Founded in 1870, the German company supplies single-use bags and membrane filters on top of many other items that biopharmaceutical firms need to produce cell cultures.
As of end-2018, Sartorius had 15 trillion won ($12.95 billion) market capitalization, with offices in over 60 locations in the world and some 8,800 staff. Most of its revenue came from Europe (42 percent) and the Americas (33 percent), but now it is looking to expand its facilities in Korea as Asia grows in importance for the industry.
|Rene Faber, a member of the executive board at Sartorius Group (Lim Jeong-yeo/The Korea Herald)|
At the moment, the Asia-Pacific region accounted for 25 percent of Sartorius’ sales revenue, but because the Asia-Pacific region is a market where Sartorius still has room to grow, the company’s on-year sales revenue jumped the most here, by 21.5 percent, while in the Americas it grew 14.7 percent and in Europe 12.7 percent.
“The strongest growth we enjoyed this year was in Asian market and particularly in two regions which are Korea and China,” said Rene Faber, a board member of the company.
The biologics industry is challenging and inefficient, with perhaps 1 out of 10,000 drug candidates making it to the commercial market, requiring some 10 years to develop. And time equals money.
“Sartorius focuses on developing and bringing medication faster to the market and manufacturing the drugs in a more efficient way,” said Faber. “We consider this as a very inefficient way of working and focus all our activities to help our clients improve that, from faster identification of the candidate, and all the processes from the lab to manufacturing process.
“The lab products and services division focuses more on early stage drug discovery, whereas the bioprocess solution division focuses on process development starting from cell line development and manufacturing.”
Sartorius does all this through premium lab tools and bioanalytical systems that accelerate drug development, such as live-cell analysis devices, high-throughput cell screening devices, lab water systems, balances, pipettes, lab filtration, microbial analysis and fluid management.
As an advocate and producer of single-use solutions, Sartorius says they are the most cost-efficient and flexible for companies that manufacture products in small batches -- something that contract development organizations such as Samsung BioLogics are increasingly called upon to do.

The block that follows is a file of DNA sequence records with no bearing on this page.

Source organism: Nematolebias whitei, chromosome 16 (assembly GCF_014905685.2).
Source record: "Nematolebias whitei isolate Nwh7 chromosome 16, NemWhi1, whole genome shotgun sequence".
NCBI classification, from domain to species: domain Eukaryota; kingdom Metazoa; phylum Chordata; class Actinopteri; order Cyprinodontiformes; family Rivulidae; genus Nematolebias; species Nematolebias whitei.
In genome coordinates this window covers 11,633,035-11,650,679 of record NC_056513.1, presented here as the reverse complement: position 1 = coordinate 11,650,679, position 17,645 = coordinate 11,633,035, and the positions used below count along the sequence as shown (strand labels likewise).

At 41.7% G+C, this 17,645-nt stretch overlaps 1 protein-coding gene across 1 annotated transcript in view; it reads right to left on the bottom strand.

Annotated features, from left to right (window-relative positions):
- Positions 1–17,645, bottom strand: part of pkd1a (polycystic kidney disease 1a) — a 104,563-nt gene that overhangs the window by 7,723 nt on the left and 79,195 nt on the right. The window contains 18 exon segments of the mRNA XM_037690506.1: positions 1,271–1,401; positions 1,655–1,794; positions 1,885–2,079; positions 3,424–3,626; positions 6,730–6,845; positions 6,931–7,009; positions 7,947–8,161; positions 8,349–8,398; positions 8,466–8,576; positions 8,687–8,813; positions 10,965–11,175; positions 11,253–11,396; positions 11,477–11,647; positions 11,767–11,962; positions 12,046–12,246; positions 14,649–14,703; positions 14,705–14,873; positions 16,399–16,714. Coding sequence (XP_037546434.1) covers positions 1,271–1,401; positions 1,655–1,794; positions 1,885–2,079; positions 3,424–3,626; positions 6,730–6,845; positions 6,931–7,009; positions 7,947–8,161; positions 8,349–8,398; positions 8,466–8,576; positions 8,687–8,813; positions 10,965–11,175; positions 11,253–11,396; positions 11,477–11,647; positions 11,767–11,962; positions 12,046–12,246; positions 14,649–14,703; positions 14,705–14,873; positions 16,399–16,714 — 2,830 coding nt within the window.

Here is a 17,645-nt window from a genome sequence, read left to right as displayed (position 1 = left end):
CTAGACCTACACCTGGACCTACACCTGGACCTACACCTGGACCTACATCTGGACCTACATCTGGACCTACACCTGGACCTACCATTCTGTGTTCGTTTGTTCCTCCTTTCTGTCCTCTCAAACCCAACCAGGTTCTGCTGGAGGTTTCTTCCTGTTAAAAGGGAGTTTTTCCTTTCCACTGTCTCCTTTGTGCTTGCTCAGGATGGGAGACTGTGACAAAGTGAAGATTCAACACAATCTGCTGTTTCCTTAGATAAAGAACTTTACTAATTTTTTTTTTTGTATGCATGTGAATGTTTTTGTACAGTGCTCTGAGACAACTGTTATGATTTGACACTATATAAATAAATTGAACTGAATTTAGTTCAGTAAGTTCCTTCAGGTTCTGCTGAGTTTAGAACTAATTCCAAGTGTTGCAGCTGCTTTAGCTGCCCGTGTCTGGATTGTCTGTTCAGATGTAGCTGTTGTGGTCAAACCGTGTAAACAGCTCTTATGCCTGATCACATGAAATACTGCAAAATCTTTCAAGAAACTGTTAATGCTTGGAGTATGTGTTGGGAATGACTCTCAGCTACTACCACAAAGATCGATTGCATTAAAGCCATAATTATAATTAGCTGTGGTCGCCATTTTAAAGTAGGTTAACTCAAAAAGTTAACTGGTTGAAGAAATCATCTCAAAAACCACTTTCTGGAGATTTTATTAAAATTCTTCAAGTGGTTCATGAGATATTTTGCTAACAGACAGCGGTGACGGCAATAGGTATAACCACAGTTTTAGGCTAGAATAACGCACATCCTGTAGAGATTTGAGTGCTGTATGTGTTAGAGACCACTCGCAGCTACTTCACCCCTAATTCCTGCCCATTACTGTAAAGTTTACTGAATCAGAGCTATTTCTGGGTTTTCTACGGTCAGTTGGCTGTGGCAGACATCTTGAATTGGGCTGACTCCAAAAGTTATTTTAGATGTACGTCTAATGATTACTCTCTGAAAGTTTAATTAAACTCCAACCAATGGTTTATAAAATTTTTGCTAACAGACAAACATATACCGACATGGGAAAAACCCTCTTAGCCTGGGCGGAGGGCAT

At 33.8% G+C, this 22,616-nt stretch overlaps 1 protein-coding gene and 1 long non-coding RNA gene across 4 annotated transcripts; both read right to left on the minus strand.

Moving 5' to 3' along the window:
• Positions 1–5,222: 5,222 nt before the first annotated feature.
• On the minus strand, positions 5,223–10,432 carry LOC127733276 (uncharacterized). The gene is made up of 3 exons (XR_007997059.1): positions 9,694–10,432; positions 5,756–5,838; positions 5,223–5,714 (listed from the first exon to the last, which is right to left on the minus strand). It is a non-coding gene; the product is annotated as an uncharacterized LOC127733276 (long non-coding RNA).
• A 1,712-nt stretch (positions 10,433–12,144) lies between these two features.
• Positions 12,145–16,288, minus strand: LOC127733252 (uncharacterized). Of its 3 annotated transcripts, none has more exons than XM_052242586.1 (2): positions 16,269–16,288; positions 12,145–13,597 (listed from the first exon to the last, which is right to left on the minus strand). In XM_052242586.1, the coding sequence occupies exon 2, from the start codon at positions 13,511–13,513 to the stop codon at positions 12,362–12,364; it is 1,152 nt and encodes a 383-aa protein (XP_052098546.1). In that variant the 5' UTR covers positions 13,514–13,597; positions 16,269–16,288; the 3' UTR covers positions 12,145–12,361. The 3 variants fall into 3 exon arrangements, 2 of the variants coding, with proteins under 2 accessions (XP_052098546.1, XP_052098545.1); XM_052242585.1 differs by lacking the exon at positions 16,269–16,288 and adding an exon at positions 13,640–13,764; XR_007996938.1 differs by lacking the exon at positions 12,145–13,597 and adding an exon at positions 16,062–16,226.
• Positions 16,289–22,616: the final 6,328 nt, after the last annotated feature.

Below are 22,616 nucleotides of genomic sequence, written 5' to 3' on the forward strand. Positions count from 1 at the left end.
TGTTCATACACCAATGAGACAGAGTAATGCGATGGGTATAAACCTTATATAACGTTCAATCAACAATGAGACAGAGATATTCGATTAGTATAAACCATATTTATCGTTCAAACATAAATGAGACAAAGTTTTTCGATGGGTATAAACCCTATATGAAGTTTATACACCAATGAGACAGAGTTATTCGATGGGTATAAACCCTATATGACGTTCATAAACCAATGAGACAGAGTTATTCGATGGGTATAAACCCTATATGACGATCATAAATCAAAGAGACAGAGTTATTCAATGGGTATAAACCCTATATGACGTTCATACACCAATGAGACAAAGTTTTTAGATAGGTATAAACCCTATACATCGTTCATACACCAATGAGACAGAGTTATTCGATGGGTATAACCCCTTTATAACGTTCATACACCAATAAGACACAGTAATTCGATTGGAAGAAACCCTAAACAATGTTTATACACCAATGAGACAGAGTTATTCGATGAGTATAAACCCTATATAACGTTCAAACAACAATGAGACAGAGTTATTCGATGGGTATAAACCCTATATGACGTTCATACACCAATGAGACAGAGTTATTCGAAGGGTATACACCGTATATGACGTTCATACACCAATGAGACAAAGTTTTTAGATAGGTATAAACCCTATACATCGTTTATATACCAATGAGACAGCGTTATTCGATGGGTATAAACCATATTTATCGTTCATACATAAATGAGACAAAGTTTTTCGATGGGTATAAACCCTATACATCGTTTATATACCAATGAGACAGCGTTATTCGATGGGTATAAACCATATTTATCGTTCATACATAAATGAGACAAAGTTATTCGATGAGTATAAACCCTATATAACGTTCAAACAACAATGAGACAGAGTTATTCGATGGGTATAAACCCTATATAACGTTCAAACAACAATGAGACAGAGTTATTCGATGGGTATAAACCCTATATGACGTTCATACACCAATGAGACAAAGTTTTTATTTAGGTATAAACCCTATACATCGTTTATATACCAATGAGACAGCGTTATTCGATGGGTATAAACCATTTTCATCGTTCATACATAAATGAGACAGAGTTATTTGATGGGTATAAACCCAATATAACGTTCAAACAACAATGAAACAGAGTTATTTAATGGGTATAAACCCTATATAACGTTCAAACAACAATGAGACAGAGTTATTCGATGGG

“Single-use is a trend where the manufacturing is getting smaller and facilities are becoming more flexible,” said Faber.
Sartorius forecasts that the market penetration of single-use system biologics will increase from 35 percent to 75 percent in the near future.
In Asia, Sartorius currently has a single-use manufacturing base in Beijing and another manufacturing site in Bangalore, India, which focuses more on stainless steel.
The company’s first Asian subsidiary was founded in 1987 in Japan, followed by offices in South Korea in 1990, India in 1994 and China in 1996.
Sartorius Korea owns a lab facility that provides filter validation and viral clearance services. Currently, it is expanding its facility here to offer cell banking manufacturing and contract research services, which will be available soon.
Sartorius Korea is contemplating building a manufacturing facility for high-value-added products in Pangyo, Gyeonggi Province, where key customers like Samsung BioLogics are clustered, Faber said. Plans to expand its logistics center are also being considered.
Sartorius continues to expand its business portfolio to cover all key manufacturing steps of bioproduction through acquisitions that are complementary.
“We don’t acquire another piece of technology we already have just to increase the market share, but we look at complementary additions highly relevant to our clients’ efforts to speed up their development and manufacturing,” said Faber.
Sartorius’ business path is marked by innovation. The first product from the company was a short-beam analytical balance. Its stretch to biopharmaceutical solutions began almost 60 years after the company’s foundation following a joint venture with Nobel laureate Richard Zsigmondy in 1927, who added membrane filters to its product portfolio.
Balances (scales) and membranes are the two main pillars of Sartorius’ business.
The smallest membrane filter produced by Sartorius resembles something between a very fat ring and a child’s bracelet, and is estimated to cost a couple of hundred euros ($220). The longer filter, about 1.5 meters, could cost a couple of thousand euros.
These filters are used in every step of laboratory drug development, to filter the cell soup and for anything that goes in to the bioreactor tank be it the media, the air or any ingredient. For one batch, perhaps around 50 to 60 membrane filters are used.
“Since 20 years, we have focused our business very strongly on the biopharma market. One of our strengths, or advantage, is that we focus only on that specific market. You can say it’s a very niche market, but very dynamic and very demanding in terms of speed and service levels,” Faber said.
Sartorius envisions sales of 4 billion euros by 2025.
By Lim Jeong-yeo, Korea Herald correspondent (firstname.lastname@example.org)